A caraco is a style of woman's jacket that was fashionable from the mid-18th to early 19th centuries. Caracos were thigh-length and opened in front, with tight, three-quarter or long sleeves. Like gowns of the period, the back of the caraco could be fitted to the waist or could hang in pleats from the shoulder in a "sack-back". Caracos were generally made of printed linen or cotton.
The caraco emerged as an informal style in France in the 1760s, based on working-class jackets. It was worn with a petticoat and, if open in front, a stomacher or decorative stays. The English caraco was generally closed in front. A similar garment with a wrap front, called in English a bedgown or short gown, was the standard working woman's costume of the later 18th century.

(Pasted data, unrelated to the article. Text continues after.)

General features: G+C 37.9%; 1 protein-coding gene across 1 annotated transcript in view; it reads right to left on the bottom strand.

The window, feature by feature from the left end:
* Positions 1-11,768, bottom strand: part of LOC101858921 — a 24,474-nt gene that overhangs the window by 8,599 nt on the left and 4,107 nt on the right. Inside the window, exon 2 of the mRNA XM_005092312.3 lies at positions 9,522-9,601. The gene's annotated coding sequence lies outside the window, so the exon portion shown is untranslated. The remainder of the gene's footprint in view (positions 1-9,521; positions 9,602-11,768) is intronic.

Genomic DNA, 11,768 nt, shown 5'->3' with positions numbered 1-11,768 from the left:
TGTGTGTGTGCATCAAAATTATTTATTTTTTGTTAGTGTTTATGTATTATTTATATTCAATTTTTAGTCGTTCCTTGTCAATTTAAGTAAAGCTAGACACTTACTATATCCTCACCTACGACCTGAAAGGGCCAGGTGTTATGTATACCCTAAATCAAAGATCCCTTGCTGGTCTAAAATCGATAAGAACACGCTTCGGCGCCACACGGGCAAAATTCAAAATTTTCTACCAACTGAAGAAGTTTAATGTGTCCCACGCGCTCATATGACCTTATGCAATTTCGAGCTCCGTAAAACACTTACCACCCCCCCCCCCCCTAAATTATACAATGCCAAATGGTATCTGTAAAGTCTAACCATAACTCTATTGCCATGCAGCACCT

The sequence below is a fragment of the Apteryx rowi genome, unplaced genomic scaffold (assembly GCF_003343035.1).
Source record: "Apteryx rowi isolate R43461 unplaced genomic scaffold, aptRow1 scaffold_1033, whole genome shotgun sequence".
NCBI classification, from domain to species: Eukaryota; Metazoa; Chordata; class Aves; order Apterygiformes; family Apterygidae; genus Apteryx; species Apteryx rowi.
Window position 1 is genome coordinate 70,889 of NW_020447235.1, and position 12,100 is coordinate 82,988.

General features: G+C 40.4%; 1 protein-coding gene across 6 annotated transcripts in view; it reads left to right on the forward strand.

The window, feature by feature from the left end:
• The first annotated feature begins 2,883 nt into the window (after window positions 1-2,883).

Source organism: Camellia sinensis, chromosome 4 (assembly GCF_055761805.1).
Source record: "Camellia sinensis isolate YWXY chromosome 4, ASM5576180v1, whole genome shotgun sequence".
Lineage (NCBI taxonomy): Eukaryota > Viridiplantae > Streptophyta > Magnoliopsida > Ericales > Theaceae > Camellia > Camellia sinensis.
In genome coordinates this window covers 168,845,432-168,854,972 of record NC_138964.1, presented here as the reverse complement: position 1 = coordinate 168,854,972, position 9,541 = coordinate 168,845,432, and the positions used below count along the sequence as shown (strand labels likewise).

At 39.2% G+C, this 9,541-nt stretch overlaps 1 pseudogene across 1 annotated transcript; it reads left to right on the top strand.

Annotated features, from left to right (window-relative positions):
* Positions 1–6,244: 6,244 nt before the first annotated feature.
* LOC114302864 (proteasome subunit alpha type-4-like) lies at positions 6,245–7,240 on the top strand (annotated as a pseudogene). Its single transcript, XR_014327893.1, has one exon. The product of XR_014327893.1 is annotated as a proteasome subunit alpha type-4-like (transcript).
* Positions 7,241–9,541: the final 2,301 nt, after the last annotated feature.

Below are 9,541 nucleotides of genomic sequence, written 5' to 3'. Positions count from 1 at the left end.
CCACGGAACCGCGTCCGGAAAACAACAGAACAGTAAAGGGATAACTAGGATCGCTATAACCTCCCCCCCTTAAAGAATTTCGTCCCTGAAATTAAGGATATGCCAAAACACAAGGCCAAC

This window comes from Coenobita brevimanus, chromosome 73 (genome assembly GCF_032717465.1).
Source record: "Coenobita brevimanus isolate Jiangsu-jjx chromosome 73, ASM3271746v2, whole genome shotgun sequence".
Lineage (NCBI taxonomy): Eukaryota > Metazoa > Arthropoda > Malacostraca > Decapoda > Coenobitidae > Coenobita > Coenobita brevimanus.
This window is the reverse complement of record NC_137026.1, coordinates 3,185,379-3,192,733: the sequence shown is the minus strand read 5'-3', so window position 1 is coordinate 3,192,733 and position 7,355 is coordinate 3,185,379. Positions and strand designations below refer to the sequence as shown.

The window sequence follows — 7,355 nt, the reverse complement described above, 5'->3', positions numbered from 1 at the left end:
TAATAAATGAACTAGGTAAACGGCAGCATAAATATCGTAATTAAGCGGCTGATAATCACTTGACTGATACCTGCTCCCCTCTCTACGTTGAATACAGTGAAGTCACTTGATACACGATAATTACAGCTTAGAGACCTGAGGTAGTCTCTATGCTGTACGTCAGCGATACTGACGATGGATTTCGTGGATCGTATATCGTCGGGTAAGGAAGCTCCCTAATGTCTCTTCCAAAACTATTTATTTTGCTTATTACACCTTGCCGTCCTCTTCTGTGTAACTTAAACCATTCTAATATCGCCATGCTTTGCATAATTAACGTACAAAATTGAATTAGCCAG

Women's jackets and short gowns of the 18th century
The Chocolate Girl, 1743–45, wears a fitted jacket, petticoat, and apron.
Working woman's bedgown and petticoat, 1764
- Cumming, Valerie, C. W. Cunnington and P. E. Cunnington. The Dictionary of Fashion History, Berg, 2010, ISBN 978-1-84788-533-3
- Takeda, Sharon Sadako, and Kaye Durland Spilker, Fashioning Fashion: European Dress in Detail, 1700 - 1915, Prestel USA (2010), ISBN 978-3-7913-5062-2